The aim of this screening program is to identify those with undiagnosed diabetes and those who show signs of a pre-diabetic state. This will allow the health de- partment to refer for early treatment or prevention to delay the onset of diabetes and the various other long- term complications that are related with it. It is obvi- ous that the economic costs of high blood sugar and its consequences are substantial. Although no real world studies have been done on the cost savings of screening versus no screening, several simulations have been run to determine if screening would be economically ef- ficient. It has been shown that screening appears to be cost-saving and cost-neutral from a societal perspective [22]. Providing this service from the health depart- ment will promote and spread awareness of services and habits that will reduce the frequency of obesity, lack of physical activity, and poor diet. Overall, this program will provide a service that increases the general health and awareness of the community itself. Although the American Diabetic Association recommends screen- ing with fasted blood glucose tests, it is not commonly performed in everyday clinical practice, even to indi- viduals who shows many risk factors [23]. Thus, in the interest of the community, the public health service, namely the Department of Health, should take initia- tive in a screening program.

Providing screening for at risk individuals does not re- quire any changes in the health infrastructure, and glu- cose test kits are readily available at most health care facilities. It is highly likely that the incidence of type II will decrease through systematic screening. Since the screening will be opportunistic, and only offered to peo- ple who fulfill one or more of the risk factors, resources will be well spent in this effort.


[1] Bang H, Edwards AM, Bomback AS, et al. Development and validation of a patient self-assessment score for diabetes risk. Ann Intern Med 2009;151:775-83.

[2] Wild S, Roglic G, Green A, et al. Global prevalence of diabe- tes: estimate for 2000 and projections for 2030. Diabetes Care 2004;27:1047-53.

[3] Calgone N, Petitti DB. Members of the U.S. Preventative Ser- vices Task Force. Screening for Type 2 Diabetes Mellitus in Adults: U.S. Preventive Services Task Force Recommendation Statement. Ann Intern Med 2008;148:846-54.

[4] Moss SE, Klein R, Klien BE. Cause-specific mortality in a population-based study of diabetes. Am J Public Health 1991;81:1158-62.

[5] Centers for Disease Control and Prevention. 2000. CDC’s Dia- betes Program.

[6] Anderson JW, Kendall CW, Jenkins DJ. Importance of weight management in type 2 diabetes: review with meta-analysis of clinical studies. J Am Coll Nutr 2003;2:331-9.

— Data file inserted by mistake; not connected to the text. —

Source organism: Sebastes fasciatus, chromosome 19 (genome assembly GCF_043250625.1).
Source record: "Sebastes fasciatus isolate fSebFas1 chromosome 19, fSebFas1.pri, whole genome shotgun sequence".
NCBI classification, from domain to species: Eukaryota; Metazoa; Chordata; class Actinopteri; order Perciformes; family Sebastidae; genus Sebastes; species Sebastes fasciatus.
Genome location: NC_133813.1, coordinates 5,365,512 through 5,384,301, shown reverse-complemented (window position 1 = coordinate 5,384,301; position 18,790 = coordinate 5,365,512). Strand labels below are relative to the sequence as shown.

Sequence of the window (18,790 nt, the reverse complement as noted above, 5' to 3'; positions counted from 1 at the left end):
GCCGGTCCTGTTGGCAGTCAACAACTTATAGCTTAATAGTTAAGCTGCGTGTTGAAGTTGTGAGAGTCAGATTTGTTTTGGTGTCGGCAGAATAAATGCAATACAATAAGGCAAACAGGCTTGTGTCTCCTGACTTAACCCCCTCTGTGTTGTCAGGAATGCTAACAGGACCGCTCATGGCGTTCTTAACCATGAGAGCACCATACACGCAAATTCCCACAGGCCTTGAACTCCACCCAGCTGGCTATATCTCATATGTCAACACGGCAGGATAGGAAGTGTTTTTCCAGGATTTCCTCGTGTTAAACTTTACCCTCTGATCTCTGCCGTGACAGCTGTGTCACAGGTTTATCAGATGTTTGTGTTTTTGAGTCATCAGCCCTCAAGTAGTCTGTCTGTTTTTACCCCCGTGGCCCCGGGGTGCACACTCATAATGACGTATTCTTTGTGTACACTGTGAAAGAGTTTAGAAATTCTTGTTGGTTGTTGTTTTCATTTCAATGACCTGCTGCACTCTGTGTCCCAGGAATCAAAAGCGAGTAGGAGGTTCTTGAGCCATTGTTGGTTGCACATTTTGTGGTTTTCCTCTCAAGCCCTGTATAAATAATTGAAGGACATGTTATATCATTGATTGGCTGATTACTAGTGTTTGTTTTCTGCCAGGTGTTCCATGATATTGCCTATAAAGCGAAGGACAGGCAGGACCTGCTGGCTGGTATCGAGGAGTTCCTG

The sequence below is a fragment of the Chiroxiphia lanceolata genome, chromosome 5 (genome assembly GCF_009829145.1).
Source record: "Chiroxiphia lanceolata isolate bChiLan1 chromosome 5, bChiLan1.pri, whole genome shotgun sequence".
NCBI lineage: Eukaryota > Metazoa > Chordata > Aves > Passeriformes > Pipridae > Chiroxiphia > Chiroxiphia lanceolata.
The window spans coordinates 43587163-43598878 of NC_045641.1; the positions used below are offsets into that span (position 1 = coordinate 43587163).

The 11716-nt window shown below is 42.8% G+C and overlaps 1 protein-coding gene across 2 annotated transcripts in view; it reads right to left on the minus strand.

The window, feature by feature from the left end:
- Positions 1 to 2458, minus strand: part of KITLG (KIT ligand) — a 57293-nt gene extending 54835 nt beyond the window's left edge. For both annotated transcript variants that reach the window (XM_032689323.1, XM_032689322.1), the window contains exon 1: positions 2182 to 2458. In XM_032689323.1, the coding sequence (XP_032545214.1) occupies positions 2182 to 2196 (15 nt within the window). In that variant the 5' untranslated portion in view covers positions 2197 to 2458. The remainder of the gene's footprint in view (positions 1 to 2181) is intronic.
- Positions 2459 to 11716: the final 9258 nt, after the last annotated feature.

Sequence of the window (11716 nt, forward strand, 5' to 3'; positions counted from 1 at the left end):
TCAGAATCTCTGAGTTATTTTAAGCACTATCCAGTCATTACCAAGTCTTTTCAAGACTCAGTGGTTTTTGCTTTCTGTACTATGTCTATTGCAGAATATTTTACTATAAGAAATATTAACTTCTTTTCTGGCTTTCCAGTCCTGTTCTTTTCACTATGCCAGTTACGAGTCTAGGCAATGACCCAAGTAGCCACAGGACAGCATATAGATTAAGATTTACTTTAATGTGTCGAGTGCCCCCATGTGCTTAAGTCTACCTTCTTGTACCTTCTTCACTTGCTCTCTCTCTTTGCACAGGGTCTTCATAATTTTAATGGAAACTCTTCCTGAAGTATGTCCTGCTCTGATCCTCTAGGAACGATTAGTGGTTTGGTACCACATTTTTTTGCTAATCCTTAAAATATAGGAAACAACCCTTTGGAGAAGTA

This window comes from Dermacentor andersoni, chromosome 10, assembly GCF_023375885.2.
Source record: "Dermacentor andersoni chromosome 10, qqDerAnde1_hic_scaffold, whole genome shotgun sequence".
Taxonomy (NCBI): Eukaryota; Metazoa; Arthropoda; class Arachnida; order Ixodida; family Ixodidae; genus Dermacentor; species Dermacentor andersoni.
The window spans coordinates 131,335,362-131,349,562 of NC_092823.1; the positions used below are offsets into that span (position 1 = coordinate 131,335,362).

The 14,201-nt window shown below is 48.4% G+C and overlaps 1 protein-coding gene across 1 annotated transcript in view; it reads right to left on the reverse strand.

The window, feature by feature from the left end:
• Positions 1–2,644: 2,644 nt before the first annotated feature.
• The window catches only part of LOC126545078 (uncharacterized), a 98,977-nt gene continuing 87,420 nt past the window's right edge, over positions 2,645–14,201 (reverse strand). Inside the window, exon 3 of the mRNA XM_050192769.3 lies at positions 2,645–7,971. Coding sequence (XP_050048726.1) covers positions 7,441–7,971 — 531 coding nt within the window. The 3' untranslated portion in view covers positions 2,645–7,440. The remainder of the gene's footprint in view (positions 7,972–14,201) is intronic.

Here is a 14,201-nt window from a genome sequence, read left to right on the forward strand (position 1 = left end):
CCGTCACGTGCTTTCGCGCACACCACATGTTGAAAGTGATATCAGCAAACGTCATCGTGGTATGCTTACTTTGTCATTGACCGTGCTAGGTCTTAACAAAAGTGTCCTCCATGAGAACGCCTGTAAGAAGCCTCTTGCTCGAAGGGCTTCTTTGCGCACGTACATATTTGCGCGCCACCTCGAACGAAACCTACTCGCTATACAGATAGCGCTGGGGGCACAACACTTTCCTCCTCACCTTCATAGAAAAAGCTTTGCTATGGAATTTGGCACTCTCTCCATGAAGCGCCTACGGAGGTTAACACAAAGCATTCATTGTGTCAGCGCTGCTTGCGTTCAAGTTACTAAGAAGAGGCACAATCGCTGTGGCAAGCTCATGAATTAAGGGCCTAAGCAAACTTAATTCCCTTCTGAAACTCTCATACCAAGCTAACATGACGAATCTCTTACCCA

[7] New York State Behavioral Risk Factor Surveillance System, 1999-2009 (2010).

[8] Centers for Disease Control and Prevention. 2011. CDC State- ment on Results of Diabetes Prevention Program.

[9] Raina EC, Kenealy T. Lifestyle interventions reduced the long- term risk of diabetes in adults with impaired glucose tolerance. Evid Based Med 2008;13:173.

[10] Ripsin CM, Kang H, Urban RJ. Management of blood glucose in type 2 diabetes mellitus. Am Fam Physician 2009;79:29-36.

[11] Bloomgarden ZT. Cardiovascular Disease and Diabetes. Dia- betes Care 2003;26:230-7.

[12] U.S. Preventative Services Task Force (2008.) U.S. Preventa- tive Services Task Force recommendations on screening for type 2 diabetes mellitus in adults.

[13] New York State Department of Health (2010). Insurance Cov- erage for diabetes-related goods and services in New York State, Medicaid coverage and diabetes fact sheet for clinicians.

[14] Centers of Medicare and Medicaid Services (2004). Medicare Coverage of Diabetes Supplies and Services.

[15] American Diabetes Association Standards of Medical Care in Diabetes. Diabetes Care 2010;33:11-61.

[16] O’Connor PJ, Gregg E, Rush WA, et al. Diabetes: how are we di- agnosing and initially managing it? Ann Fam Med 2006;4:15-22.

[17] American Diabetic Association. Screening for type 2 diabetes.

Diabetes Care 2004;27:11-4.

[18] Herman WH, Smith PJ, Thompson TJ, et al. A new and simple questionnaire to identify people at increased risk for undiag- nosed diabetes. Diabetes Care 1995;18:382-7.

[19] Bergenstal RM, McGowan J. Diabetes-Initiatives for diagnosis and prevention. Minnesota Healthcare News 2010;8.

[20] Medicare Diabetes Screening Project, http://www.screenfordia- betes.org/.

[21] Dalsgaard EM, Christensen JO, Skriver MV, et al. Comparison of different stepwise screening strategies for type 2 diabetes: Finding from Dutch general practice, Addition-DK. Prim Care Diabetes 2010;4:223-9.

[22] Chatterjee R, Narayan KM, Lipscomb J, et al. Screening adults for pre-diabetes and diabetes may be cost saving. Diabetes Care 2010;33:1484-90.

[23] Ealoverga MW, Tabaei BP, Brandle M, et al. Opportunistic screening for diabetes in routine clinical practice. Diabetes Care 2004;27:9-12.

n Received on March 13, 2012. Accepted on November 12, 2012.

n Correspondence: Mohammad T. Iqbal, SUNY Upstate Medical University, 750 Adams Street, Syracuse, NY 13210, USA - E-mail: iqbal569@hotmail.com; iqbalmoh@upstate.edu